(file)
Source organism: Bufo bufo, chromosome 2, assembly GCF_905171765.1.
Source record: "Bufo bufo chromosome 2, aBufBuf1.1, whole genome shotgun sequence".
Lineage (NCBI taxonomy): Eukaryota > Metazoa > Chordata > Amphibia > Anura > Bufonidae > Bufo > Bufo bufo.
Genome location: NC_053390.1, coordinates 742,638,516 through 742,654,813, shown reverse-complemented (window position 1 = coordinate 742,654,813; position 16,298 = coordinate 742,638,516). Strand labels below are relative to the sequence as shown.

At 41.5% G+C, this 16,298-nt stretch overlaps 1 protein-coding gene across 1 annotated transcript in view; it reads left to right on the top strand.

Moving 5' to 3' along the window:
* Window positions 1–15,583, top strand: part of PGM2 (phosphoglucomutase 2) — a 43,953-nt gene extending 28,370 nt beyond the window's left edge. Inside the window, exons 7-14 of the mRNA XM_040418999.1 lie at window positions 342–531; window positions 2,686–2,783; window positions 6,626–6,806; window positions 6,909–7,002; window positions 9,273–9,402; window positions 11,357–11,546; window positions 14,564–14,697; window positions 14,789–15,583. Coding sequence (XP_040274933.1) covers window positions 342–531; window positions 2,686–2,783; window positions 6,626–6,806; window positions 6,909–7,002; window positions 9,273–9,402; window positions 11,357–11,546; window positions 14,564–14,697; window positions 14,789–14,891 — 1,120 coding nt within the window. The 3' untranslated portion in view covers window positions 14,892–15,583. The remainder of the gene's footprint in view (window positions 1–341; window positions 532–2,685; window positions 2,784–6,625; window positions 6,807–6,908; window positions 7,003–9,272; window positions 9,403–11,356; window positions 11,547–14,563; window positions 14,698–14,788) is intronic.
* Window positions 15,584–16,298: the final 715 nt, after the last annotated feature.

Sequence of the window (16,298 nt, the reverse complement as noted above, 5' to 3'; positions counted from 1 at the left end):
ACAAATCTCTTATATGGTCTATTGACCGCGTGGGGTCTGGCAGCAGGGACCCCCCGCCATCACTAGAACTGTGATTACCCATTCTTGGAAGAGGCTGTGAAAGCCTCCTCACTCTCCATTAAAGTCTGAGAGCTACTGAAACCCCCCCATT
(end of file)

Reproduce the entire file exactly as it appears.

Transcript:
Source organism: Bufo bufo, chromosome 2, assembly GCF_905171765.1.
Source record: "Bufo bufo chromosome 2, aBufBuf1.1, whole genome shotgun sequence".
Lineage (NCBI taxonomy): Eukaryota > Metazoa > Chordata > Amphibia > Anura > Bufonidae > Bufo > Bufo bufo.
Genome location: NC_053390.1, coordinates 742,638,516 through 742,654,813, shown reverse-complemented (window position 1 = coordinate 742,654,813; position 16,298 = coordinate 742,638,516). Strand labels below are relative to the sequence as shown.

At 41.5% G+C, this 16,298-nt stretch overlaps 1 protein-coding gene across 1 annotated transcript in view; it reads left to right on the top strand.

Moving 5' to 3' along the window:
* Window positions 1–15,583, top strand: part of PGM2 (phosphoglucomutase 2) — a 43,953-nt gene extending 28,370 nt beyond the window's left edge. Inside the window, exons 7-14 of the mRNA XM_040418999.1 lie at window positions 342–531; window positions 2,686–2,783; window positions 6,626–6,806; window positions 6,909–7,002; window positions 9,273–9,402; window positions 11,357–11,546; window positions 14,564–14,697; window positions 14,789–15,583. Coding sequence (XP_040274933.1) covers window positions 342–531; window positions 2,686–2,783; window positions 6,626–6,806; window positions 6,909–7,002; window positions 9,273–9,402; window positions 11,357–11,546; window positions 14,564–14,697; window positions 14,789–14,891 — 1,120 coding nt within the window. The 3' untranslated portion in view covers window positions 14,892–15,583. The remainder of the gene's footprint in view (window positions 1–341; window positions 532–2,685; window positions 2,784–6,625; window positions 6,807–6,908; window positions 7,003–9,272; window positions 9,403–11,356; window positions 11,547–14,563; window positions 14,698–14,788) is intronic.
* Window positions 15,584–16,298: the final 715 nt, after the last annotated feature.

Sequence of the window (16,298 nt, the reverse complement as noted above, 5' to 3'; positions counted from 1 at the left end):
ACAAATCTCTTATATGGTCTATTGACCGCGTGGGGTCTGGCAGCAGGGACCCCCCGCCATCACTAGAACTGTGATTACCCATTCTTGGAAGAGGCTGTGAAAGCCTCCTCACTCTCCATTAAAGTCTGAGAGCTACTGAAACCCCCCCATT